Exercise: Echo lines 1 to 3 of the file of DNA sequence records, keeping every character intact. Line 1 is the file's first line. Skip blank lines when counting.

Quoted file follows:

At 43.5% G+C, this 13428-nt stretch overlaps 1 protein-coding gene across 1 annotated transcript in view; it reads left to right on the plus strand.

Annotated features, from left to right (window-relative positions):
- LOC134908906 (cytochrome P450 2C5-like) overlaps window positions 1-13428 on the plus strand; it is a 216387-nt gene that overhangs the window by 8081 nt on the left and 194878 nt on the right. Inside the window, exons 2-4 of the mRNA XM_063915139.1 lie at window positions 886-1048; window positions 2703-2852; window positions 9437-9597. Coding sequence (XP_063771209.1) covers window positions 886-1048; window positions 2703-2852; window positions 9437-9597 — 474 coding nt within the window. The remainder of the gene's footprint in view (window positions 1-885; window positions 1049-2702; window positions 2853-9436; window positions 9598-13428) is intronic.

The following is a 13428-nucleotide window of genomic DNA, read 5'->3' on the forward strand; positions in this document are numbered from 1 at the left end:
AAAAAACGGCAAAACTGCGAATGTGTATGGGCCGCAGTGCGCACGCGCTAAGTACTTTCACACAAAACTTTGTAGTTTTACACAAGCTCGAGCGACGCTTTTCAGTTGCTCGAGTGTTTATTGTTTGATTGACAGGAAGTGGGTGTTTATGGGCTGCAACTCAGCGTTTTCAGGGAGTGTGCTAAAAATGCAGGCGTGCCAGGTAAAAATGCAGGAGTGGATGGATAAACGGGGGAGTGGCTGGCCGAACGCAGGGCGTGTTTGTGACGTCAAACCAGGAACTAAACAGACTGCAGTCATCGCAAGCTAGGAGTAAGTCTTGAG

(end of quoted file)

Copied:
At 43.5% G+C, this 13428-nt stretch overlaps 1 protein-coding gene across 1 annotated transcript in view; it reads left to right on the plus strand.

Annotated features, from left to right (window-relative positions):
- LOC134908906 (cytochrome P450 2C5-like) overlaps window positions 1-13428 on the plus strand; it is a 216387-nt gene that overhangs the window by 8081 nt on the left and 194878 nt on the right. Inside the window, exons 2-4 of the mRNA XM_063915139.1 lie at window positions 886-1048; window positions 2703-2852; window positions 9437-9597. Coding sequence (XP_063771209.1) covers window positions 886-1048; window positions 2703-2852; window positions 9437-9597 — 474 coding nt within the window. The remainder of the gene's footprint in view (window positions 1-885; window positions 1049-2702; window positions 2853-9436; window positions 9598-13428) is intronic.